Definition: The Queuing Theory, also called as a Waiting Line Theory was proposed by A.K. Erlang. According to him, the queuing theory applies to those situations where a customer comes to a service station to avail the services and wait for some time (occasionally) before availing it and then leave the system after getting the service.
The situations where the arrived and departure problems can be seen: people waiting to deposit the electricity bills, flow of automobile traffic through a road network, queues formed at the ticket counters, people waiting to make deposits or withdrawals at bank, machines waiting to get repaired in the workshops, etc.
The waiting lines are formed due to the inefficiency of the service system to render immediate services to the customer when they arrive. If the customer has to wait for a long duration, it might lead to the frustration among them, the goodwill might get damaged, direct cost of idle server- in the case of poor coordination may arise, etc.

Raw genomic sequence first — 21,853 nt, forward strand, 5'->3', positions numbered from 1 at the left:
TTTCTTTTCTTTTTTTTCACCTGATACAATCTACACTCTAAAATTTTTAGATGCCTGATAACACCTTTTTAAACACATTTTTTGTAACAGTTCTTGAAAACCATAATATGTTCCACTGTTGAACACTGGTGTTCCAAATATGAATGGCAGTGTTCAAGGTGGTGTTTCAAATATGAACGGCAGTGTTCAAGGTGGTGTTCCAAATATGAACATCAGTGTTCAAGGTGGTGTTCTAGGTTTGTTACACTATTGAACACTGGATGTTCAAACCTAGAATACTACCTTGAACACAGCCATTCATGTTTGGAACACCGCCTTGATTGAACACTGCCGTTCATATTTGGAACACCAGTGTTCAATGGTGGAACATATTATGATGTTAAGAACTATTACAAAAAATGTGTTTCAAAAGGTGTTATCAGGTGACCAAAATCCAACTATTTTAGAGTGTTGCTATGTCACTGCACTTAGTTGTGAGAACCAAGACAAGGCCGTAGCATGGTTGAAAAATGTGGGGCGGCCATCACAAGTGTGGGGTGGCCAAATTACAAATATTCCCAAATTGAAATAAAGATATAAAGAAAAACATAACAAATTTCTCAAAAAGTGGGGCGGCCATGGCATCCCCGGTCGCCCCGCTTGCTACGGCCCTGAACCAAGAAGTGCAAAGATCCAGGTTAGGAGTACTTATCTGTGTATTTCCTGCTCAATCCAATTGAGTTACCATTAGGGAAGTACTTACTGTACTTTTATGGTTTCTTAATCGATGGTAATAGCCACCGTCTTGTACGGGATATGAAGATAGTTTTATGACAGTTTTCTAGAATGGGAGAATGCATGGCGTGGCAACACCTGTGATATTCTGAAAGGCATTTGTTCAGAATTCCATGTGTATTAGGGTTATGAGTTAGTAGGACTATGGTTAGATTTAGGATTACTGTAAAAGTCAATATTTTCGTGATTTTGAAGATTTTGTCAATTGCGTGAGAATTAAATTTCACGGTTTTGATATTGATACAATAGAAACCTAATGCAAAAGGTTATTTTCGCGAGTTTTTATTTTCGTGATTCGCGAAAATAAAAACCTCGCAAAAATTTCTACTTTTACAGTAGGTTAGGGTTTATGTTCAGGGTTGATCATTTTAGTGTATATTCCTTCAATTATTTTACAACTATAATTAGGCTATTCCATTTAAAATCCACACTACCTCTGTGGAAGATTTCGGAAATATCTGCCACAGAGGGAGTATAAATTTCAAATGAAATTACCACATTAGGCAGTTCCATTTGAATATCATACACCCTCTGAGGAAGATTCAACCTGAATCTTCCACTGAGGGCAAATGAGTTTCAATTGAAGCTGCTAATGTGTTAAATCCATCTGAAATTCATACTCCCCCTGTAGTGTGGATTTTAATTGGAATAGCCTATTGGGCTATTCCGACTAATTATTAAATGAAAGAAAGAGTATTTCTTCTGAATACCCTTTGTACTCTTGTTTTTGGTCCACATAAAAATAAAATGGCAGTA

The demands of a person can only be met by increasing the service capacity, or enhancing the efficiency of the existing elements in the service systems. But however, adding too much capacity may be a costly affair as it may lead to the increased idle time on the part of the server in case of a few or no customers. Also, the setup cost would be too high.
Therefore, a manager has to decide the optimal level of service which is neither too high nor too low. The following elements should be kept in mind while designing the queuing system:
Thus, the ultimate goal of the queuing theory is to achieve an economic balance between the cost of rendering services and the cost associated with the waiting time.